Marianna, as your profesional interests include employer branding, can you tell the Welcometomentalward readers which international companies are the most successful examples of employer branding?
M.Y.: According to Great Place to Work and Universum, who create best employer ratings every year, Google, Zappos.com, KPMG, Ernst & Young, Microsoft are among the best. Everyone’s aware of the “complaints” of Google employees - too much food or too large PC screens obstructing the beautiful view out of the window. One has to work long and hard to attract and retain talented employees. These companies offer good compensation packages, quite special corporate culture. Some of them might not even be that special, but they managed to convey their EVP [Employee Value Proposition] to the employees. Everyone wants to work for these companies. For young people it’s their lucky ticket into the future. Employer branding is not fast, but it works in the long term. It’s vital that a company’s CEO participates in the process.
What are the most unconventional HR methods you have ever come across?
M.Y.: I really like inexpensive but working solutions. One of the examples would be Give Your Colleague a Plant. The campaign was both a team-building exercise and eco-friendly initiative. Ideas ofered by the employees themselves are very efficient. Trips to foster homes, for example. For future employees it’s important to provide a good website, to show them what they can expect from the company. Another great idea is brading of an HR project itself. For example, if a company launches a foreign language class, it’s better if it has its very own logo, branded souvenirs, stationery. This is very engaging and creates the feeling that the company cares for its employees. Instruments like these are what forms a company’s brand as an employer.
What is the hardest part of being an HR?
M.Y.: The most difficult is hearing and understanding what the employees need. And coordinate that with the company policy. It is also important that all employees in the company understand the role of HR department. HR professional has to be employees’ best friend in the company, listening to them, finding a compromise and making their life at work better.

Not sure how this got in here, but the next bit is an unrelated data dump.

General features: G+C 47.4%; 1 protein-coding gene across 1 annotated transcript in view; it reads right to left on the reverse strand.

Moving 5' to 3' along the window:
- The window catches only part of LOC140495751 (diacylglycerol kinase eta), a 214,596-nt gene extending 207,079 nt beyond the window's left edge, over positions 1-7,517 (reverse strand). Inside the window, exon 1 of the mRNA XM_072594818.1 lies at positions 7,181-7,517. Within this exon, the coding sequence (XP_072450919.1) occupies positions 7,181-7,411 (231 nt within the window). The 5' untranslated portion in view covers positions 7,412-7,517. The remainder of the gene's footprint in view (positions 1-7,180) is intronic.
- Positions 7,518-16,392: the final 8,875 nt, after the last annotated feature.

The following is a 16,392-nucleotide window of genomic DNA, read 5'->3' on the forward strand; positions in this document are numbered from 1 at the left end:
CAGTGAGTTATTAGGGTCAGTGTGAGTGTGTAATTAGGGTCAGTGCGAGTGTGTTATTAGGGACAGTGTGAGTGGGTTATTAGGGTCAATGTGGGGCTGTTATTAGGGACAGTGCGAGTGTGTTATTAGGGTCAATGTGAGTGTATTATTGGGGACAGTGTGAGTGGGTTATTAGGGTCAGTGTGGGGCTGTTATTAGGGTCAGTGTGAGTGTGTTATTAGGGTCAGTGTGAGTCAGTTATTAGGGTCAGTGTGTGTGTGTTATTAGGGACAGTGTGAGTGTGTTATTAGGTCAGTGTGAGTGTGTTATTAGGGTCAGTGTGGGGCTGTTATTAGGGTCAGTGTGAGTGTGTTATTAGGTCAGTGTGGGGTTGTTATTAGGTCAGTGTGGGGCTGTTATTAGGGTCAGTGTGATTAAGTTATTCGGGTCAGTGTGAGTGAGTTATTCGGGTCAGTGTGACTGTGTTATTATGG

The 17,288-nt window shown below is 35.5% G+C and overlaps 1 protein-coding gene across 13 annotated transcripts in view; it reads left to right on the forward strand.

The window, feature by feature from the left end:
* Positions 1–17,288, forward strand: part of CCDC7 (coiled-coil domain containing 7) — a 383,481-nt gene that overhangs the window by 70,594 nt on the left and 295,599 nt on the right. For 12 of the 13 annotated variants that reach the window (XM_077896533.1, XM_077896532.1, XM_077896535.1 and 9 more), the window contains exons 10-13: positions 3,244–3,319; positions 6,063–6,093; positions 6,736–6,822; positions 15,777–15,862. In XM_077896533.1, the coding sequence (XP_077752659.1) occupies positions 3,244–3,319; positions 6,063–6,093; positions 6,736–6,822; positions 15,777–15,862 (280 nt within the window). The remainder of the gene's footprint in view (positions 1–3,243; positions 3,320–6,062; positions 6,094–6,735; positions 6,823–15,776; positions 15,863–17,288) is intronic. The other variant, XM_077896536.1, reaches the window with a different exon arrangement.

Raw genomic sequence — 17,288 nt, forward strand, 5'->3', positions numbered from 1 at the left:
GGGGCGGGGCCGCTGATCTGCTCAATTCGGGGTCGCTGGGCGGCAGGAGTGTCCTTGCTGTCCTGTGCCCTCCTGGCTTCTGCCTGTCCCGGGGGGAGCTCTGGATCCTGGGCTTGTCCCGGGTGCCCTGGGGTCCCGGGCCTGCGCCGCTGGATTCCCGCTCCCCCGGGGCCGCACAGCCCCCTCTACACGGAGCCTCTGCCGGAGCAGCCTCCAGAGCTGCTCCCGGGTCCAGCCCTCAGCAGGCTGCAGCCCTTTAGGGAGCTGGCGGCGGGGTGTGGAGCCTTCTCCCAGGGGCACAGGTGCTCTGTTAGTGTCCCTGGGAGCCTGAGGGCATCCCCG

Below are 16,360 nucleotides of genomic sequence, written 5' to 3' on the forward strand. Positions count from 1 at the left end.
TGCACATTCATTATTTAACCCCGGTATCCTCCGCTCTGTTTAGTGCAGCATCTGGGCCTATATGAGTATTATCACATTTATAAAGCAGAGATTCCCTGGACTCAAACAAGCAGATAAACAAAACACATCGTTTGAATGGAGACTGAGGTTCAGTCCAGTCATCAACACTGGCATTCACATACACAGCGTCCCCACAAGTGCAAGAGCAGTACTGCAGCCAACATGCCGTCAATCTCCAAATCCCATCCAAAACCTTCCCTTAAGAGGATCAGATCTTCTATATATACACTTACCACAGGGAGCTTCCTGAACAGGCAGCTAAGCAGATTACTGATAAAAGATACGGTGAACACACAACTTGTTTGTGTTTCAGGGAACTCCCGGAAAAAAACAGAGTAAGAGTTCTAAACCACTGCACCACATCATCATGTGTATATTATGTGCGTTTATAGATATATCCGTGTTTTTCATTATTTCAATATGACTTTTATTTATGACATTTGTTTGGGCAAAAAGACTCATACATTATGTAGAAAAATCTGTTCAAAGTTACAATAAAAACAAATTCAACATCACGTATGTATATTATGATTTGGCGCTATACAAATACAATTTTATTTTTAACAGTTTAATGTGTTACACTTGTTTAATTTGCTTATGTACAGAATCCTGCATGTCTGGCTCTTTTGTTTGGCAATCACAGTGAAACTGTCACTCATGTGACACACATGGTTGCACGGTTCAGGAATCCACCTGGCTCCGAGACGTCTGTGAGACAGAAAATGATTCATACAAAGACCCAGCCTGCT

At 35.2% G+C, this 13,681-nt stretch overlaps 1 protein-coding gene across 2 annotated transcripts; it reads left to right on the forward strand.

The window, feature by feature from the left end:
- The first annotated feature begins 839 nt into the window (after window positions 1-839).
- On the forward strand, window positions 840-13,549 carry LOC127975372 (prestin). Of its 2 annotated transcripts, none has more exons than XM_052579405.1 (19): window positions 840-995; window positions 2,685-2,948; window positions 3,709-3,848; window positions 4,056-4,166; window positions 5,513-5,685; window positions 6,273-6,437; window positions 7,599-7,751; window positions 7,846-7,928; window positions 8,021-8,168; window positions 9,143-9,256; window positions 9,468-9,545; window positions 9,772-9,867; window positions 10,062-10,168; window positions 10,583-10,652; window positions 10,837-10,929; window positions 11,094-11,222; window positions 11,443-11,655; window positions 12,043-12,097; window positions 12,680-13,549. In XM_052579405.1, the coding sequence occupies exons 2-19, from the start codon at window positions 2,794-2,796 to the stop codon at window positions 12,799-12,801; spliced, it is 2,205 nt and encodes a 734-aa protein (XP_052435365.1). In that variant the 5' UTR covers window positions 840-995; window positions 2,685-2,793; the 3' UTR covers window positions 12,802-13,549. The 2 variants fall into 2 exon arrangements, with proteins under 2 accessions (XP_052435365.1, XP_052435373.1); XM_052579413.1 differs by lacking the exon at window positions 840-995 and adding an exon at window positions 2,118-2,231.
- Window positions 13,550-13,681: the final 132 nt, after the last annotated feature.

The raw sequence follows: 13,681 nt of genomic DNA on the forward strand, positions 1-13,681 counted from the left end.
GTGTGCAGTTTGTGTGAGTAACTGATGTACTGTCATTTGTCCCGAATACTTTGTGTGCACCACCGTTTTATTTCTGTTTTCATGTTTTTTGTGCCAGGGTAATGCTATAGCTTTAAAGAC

by Maria Ivanova
What? You need a fix for this one nasty day you are having and you don’t think anything would help? CHALLENGE ACCEPTED!
1. Hop on a city train. Destination doesn’t matter - it’s the ride that gives you the time to clear head in a relaxed, predictable setting.
2. Scroll through those People Having a Really Bad Day picture collections - some of those are bound to make you laugh!
3. Get yourself some chocolate money! Because who doesn’t love chocolate money?:)
4. Go to a hairdresser’s, get your nails done, or ask a friend to braid your hair - feels good when someone’s taking care of you.
5. Watch a kitten video. Believe it or not, I even have one ready for ya.
6. Throw things out. Just raid your apartment for stuff you no longer need or can use and just throw it away already - clear you karma;)
7. Say thank you. Gratefulness is an unexpected way to feel better. Send a thank you card, remember something you’d like to thank someone for and make their day a little bit better. And watch the warmth and positivity return to you.
8. WatchRead more
Today Four Questions With Maria Ivanova returns with a feature on Olga Mets, marketing director at HeadHunter. We asked Olga about her marketing experience and the future of the industry.
Dear Olga, can you name one marketing principle you consider to be the core one for effective advertisement?
O.M.: The one core principle would be measuring - all the activities that you perform and all the channels that you use. Actually, there are three main principles, and they are closely related - measuring, collecting the data, comparing… and measuring again.